I read “Station Eleven,” Emily St. John Mandel’s fourth novel, in just a couple of days. It’s one of those books you can’t put down. I have a thing for post-apocalyptic tales, and I love novels like this one, in which the narrative takes the reader back and forth through time. This one connects the events from the pre-collapse past with those in the desolate place the world has become 20 years after the “Georgia Flu” pandemic wipes out most of the planet’s population.
I hear you saying “Another disease-wipes-out-most-of-humanity story?” You think you have heard this story before, but you haven’t.
A traveling symphony/Shakespearean troupe caravans through what is left of the Midwest – tiny communities that have formed in the wake of the pandemic. (Replace bands of marauding Indians with religious cults, and covered wagons with old pickup trucks, and it’s almost the Wild West.)
The lead caravan has written on it the words “Survival is insufficient” (taken from an episode of Star Trek: Voyager). And indeed, survival is not enough, which is why the troupe brings music and Shakespeare to the survivors of the apocalypse.
The Star Trek quote is also tattooed on one of the actor’s arms. Kirsten, who was a child when the flu hit, is mocked for having among her few belongings a glass paperweight. But she treasures it for its beauty. Also among her prized possessions are two issues of a rare graphic novel called “Station Eleven,” about a scientist living aboard a space station.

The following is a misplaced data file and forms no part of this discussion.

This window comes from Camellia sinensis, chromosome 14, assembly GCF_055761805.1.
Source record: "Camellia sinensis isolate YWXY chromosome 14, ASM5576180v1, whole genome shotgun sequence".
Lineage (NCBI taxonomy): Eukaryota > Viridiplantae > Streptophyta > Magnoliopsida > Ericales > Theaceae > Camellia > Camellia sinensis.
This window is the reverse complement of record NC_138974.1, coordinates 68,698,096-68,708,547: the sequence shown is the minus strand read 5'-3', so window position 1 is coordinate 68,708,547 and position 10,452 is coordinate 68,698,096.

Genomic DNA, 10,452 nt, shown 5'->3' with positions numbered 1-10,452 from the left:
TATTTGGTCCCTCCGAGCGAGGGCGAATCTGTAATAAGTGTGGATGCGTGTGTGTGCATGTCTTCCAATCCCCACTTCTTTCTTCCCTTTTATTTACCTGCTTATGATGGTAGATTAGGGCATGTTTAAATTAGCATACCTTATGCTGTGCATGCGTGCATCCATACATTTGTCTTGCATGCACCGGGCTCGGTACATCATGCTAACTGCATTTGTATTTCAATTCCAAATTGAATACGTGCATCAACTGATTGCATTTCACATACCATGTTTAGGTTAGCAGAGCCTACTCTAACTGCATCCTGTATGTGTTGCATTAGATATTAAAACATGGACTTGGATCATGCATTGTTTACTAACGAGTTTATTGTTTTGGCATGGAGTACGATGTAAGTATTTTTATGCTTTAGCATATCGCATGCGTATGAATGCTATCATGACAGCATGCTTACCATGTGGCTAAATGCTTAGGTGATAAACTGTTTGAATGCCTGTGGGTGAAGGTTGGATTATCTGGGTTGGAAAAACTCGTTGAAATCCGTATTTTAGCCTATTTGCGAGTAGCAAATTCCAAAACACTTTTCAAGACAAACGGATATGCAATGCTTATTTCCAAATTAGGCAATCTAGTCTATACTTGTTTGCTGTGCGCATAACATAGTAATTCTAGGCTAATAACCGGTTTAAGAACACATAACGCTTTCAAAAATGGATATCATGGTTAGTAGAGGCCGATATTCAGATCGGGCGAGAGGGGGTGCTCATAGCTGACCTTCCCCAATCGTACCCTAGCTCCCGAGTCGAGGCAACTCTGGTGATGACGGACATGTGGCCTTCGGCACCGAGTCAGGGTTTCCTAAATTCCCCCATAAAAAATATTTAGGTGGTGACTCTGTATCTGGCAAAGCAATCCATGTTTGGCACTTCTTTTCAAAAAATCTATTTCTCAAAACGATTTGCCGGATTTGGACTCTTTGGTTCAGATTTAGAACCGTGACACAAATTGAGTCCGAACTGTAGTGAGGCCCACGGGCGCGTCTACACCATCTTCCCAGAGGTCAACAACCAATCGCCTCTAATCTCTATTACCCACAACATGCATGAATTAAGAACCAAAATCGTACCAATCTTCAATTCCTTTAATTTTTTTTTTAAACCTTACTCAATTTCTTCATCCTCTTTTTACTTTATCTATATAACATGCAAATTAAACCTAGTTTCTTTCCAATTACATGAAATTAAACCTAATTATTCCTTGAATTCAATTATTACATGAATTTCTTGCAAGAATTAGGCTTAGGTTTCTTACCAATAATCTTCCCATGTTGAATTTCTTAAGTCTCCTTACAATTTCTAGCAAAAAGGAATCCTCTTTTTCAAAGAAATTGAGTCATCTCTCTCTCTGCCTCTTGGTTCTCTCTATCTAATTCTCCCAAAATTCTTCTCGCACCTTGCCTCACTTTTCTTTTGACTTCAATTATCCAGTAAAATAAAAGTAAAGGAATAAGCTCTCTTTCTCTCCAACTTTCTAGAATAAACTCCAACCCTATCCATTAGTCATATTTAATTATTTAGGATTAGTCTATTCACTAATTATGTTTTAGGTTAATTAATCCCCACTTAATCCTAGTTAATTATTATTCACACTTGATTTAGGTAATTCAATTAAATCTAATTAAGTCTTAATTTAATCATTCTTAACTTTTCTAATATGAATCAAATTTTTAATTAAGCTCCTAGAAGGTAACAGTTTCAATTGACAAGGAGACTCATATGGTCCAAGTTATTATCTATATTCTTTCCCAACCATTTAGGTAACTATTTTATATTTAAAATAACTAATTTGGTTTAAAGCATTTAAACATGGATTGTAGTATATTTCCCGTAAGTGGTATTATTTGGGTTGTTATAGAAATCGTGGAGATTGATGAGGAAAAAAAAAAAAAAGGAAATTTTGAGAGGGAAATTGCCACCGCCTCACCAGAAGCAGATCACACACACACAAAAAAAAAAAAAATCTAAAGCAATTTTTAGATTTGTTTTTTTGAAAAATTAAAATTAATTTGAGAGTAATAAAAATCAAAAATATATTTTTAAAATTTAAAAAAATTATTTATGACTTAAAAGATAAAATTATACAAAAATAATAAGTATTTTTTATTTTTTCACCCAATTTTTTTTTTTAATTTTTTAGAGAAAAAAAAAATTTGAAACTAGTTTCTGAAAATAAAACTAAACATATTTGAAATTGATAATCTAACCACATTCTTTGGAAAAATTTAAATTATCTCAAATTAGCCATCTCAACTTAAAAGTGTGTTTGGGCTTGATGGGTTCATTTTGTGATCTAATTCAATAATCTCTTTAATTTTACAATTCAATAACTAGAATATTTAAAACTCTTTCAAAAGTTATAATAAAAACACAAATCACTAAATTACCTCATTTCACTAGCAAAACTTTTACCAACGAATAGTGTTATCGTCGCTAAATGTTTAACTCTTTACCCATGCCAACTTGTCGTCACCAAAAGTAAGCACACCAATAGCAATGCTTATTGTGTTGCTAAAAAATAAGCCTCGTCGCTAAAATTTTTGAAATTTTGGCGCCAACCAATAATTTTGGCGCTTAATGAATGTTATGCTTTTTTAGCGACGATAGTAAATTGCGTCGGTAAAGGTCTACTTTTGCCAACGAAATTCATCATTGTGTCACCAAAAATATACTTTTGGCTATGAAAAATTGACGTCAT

The story of Station Eleven parallels the main narrative, reminiscent of Tales of the Black Freighter, the comic within the comic book “Watchmen.” It’s interesting to see the comic book tale unfold, and how it relates to the plot.
Kirsten is my favorite character, sort of a tough, Katniss-like heroine, but Kirsten is only one of five main characters. My one complaint is that I wish the book were longer, so that there would be more time to get to know the interesting characters whose stories are woven together in this carefully crafted, plot-driven story.
Mandel is a gifted writer. This is one of those books that I love but also hate because I will never be able to write something as beautiful as this haunting story about what it means to be part of the human race: “We bemoaned the impersonality of the modern world, but that was a lie … it had never been impersonal at all. There had always been a massive infrastructure of people, all of them working unnoticed around us, and when people stop going to work, the entire operation grinds to a halt.”
It’s true we don’t realize how much we take for granted until it’s gone – things like running water, electricity, antibiotics, but also family, familiarity, the simple pleasures of art, music, and good food.
“What would you miss?” the inside cover of the paperback asks. I’m sure I’m not the only one who was reading this novel late into the night, grateful for my sleeping family, for the electricity that made it possible for me to read in the darkness, and for every little thing that is part of our daily lives that we often don’t give a second thought.
“Station Eleven” was a finalist for the National Book Award, a finalist for the Pen/Faulkner Award, and won the Arthur C. Clarke Award in 2015. A film adaptation is being developed.
By Emily St. John Mandel
Vintage, June 2015